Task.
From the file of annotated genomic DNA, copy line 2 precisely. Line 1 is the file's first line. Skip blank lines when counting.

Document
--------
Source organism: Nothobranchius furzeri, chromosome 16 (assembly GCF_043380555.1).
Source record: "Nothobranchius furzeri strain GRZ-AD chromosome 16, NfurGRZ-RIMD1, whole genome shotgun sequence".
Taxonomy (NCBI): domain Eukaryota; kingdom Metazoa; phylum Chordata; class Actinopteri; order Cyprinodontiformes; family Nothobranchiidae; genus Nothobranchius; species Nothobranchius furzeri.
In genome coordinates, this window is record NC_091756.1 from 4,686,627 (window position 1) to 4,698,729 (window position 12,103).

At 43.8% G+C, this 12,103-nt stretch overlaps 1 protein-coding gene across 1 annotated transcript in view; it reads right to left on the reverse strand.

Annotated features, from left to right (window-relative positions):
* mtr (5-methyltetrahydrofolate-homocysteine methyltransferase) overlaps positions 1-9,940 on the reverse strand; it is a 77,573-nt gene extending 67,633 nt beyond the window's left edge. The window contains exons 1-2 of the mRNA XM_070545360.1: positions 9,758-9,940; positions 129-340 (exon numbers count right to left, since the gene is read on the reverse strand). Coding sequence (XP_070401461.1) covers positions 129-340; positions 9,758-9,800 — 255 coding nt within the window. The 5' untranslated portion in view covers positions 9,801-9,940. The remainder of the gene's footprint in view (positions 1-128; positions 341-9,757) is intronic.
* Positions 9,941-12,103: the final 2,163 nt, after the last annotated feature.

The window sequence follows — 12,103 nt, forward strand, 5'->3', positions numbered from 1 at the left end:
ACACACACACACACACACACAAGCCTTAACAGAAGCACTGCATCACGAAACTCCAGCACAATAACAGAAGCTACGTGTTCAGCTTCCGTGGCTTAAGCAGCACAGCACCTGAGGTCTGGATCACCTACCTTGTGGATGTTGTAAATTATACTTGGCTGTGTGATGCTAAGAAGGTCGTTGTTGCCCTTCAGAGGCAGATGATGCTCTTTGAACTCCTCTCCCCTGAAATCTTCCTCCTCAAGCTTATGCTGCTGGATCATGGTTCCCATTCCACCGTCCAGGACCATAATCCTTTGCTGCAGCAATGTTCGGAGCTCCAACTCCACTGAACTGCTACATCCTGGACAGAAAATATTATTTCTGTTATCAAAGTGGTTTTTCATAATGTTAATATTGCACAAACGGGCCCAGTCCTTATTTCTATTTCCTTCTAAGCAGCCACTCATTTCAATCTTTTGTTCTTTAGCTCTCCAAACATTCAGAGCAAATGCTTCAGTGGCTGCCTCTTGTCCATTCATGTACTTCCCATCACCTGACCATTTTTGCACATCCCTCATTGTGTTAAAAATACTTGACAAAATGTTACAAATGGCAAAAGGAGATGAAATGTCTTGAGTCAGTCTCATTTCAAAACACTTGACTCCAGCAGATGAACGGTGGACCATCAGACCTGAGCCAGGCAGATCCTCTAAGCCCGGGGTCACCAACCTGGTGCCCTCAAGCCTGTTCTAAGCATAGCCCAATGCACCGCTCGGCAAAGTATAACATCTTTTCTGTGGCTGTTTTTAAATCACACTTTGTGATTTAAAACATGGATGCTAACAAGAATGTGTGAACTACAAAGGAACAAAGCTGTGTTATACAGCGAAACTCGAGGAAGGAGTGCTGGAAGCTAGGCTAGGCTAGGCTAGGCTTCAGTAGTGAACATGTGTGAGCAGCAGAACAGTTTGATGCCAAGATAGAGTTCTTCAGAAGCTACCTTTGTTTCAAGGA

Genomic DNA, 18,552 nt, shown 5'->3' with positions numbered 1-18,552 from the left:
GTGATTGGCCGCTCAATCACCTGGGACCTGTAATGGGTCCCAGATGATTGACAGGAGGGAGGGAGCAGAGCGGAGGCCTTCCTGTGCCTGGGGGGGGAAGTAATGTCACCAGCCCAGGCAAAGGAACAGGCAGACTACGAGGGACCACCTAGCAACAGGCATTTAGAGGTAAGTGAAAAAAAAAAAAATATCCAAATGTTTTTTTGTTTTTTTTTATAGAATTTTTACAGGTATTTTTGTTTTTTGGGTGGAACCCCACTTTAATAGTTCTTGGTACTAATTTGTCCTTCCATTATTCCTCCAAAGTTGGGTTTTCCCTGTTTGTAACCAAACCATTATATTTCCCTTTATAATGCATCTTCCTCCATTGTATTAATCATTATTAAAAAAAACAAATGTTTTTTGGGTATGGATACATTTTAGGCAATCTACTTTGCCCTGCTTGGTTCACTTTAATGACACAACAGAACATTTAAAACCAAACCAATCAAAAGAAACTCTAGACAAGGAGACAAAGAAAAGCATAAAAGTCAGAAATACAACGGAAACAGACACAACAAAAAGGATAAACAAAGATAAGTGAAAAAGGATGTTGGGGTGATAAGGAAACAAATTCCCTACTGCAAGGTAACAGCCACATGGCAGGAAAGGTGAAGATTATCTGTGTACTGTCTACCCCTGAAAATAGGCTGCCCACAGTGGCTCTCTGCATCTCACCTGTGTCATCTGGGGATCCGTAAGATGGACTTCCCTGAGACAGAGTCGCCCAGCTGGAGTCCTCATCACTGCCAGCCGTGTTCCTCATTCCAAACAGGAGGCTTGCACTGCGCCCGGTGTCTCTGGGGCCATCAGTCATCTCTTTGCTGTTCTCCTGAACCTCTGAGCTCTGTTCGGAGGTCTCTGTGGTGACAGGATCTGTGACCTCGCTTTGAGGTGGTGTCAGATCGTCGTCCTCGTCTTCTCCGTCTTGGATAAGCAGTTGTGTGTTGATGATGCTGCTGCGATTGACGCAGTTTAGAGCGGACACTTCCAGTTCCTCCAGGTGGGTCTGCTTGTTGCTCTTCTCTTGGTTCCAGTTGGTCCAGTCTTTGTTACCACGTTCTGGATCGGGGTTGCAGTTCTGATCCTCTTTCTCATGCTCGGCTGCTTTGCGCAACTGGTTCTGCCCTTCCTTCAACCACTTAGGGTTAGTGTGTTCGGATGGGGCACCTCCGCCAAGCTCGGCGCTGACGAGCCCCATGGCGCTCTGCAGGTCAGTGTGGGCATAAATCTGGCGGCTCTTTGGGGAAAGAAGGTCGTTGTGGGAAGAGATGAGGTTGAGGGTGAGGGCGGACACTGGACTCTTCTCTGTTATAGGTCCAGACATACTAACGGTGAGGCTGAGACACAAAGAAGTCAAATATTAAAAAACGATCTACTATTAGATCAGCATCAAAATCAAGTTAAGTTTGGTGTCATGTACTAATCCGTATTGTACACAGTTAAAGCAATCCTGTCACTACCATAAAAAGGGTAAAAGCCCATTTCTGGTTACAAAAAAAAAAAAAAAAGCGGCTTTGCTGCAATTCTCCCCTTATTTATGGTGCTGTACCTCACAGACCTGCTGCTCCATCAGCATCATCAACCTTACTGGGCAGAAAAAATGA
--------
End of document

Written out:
Source record: "Nothobranchius furzeri strain GRZ-AD chromosome 16, NfurGRZ-RIMD1, whole genome shotgun sequence".